A subdued U.S. Conference of Catholic Bishops acknowledged Monday that voters rejected the stands they took against gay marriage and birth control, but gave no sign they would change their strategy.
Same-sex marriage supporters made a four-state sweep of U.S. ballot measures last week, despite intensive advocacy by Roman Catholic bishops in favour of traditional marriage. Bishops also spoke out sharply against President Barack Obama's mandate that most employers provide health insurance that covers artificial contraception. Critics accused the bishops of going so far that they appeared to be backing Republican Mitt Romney.
The bishops insist their complaints were not partisan. Still, they now must face four more years with a U.S. presidency that many bishops characterized as a threat to the church.
"We've always maintained our openness to dialogue, and that will continue," said Baltimore Archbishop William Lori, who leads the bishops' committee on religious liberty. "As this evolves, as rule-making gets a little more clear, then our range of options will be clearer."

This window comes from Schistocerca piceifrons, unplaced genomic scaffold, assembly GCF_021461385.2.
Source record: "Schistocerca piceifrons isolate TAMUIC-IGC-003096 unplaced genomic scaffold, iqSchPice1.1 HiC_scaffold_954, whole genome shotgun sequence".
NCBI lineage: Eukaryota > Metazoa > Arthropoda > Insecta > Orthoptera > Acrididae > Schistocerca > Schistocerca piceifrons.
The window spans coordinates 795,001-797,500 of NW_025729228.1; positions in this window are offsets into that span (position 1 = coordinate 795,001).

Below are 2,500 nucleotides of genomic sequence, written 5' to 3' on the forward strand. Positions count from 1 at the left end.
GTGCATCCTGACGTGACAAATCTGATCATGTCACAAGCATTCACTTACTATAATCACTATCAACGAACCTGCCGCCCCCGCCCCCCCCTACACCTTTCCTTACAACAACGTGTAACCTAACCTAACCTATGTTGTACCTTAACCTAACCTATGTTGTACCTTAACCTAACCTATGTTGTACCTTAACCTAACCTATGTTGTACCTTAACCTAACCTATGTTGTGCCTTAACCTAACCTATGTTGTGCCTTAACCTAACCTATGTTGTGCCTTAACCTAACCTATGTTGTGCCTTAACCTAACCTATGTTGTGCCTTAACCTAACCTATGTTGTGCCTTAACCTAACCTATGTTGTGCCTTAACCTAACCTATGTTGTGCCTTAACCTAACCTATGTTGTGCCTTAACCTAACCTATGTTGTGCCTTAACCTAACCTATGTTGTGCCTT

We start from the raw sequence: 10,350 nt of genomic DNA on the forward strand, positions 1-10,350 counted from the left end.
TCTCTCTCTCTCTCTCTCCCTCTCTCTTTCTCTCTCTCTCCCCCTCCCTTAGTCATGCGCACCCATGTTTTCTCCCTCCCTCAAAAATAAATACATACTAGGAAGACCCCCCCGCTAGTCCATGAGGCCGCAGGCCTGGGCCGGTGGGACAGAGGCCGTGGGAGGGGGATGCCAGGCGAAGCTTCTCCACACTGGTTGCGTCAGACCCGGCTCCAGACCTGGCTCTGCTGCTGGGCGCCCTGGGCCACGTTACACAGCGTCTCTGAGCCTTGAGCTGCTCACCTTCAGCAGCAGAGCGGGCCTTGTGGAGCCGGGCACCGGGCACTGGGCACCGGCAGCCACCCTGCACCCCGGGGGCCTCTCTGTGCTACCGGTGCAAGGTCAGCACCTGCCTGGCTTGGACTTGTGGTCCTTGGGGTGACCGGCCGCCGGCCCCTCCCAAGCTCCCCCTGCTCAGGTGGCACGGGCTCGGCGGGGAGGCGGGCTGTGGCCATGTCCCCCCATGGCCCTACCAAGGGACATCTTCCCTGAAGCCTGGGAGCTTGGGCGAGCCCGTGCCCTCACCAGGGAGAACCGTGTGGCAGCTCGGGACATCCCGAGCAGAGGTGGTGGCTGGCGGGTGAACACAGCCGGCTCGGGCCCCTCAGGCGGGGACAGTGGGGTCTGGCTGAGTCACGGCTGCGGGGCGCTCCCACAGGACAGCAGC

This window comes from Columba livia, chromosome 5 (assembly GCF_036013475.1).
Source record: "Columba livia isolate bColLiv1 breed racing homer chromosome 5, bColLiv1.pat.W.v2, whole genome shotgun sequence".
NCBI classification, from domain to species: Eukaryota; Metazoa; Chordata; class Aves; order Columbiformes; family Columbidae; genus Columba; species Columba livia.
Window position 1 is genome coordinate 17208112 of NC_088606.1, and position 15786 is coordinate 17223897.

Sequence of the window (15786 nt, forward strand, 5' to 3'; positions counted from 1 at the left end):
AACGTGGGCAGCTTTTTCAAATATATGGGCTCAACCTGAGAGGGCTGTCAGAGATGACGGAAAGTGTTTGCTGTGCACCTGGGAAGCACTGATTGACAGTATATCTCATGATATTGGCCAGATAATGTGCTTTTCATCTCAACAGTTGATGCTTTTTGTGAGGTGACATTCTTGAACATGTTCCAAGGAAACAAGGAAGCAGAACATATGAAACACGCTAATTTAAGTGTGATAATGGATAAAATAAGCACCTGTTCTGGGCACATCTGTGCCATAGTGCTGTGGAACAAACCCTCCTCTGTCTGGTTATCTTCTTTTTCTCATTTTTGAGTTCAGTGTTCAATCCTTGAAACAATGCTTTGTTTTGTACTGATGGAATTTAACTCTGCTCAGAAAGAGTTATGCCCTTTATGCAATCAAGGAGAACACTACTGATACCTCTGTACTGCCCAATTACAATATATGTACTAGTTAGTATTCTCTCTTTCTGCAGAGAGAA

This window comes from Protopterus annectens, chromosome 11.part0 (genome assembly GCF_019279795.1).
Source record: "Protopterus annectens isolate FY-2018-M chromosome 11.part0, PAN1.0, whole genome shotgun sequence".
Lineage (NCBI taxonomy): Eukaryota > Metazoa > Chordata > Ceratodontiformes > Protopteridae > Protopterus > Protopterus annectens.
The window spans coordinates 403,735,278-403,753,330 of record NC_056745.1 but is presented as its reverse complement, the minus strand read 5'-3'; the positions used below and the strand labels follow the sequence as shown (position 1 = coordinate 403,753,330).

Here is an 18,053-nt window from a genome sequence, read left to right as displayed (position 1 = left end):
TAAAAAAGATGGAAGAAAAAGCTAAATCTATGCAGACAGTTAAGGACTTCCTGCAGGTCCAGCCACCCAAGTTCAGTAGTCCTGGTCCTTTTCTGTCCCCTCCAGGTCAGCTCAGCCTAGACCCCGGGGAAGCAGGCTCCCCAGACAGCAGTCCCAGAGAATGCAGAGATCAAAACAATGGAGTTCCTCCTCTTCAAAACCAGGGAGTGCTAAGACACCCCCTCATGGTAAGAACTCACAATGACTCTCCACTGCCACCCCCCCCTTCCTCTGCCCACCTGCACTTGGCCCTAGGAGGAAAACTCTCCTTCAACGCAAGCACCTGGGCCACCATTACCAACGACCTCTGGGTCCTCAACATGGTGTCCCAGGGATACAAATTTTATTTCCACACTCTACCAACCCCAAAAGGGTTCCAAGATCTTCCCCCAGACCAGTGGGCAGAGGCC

None of the bishops who spoke Monday directly mentioned Obama. Lori only noted that "the political landscape is the same." The bishops instead reviewed plans they developed well before Election Day to expand outreach to Latino Catholics on traditional marriage and organize events on the importance of religious freedom.
Obama won the overall Catholic vote, 50 per cent to 48 per cent, but Catholics split on ethnic lines. White Catholics supported Romney, 59 per cent to 40 per cent. However, Latino Catholics went for Obama, 75 per cent to 21 per cent.
Last week, Maine, Maryland and Washington became the first states ever to approve same-sex marriage by popular vote. In Minnesota, voters rejected a proposal to place a ban on gay-marriage in the state constitution, a step taken in past elections in 30 other states.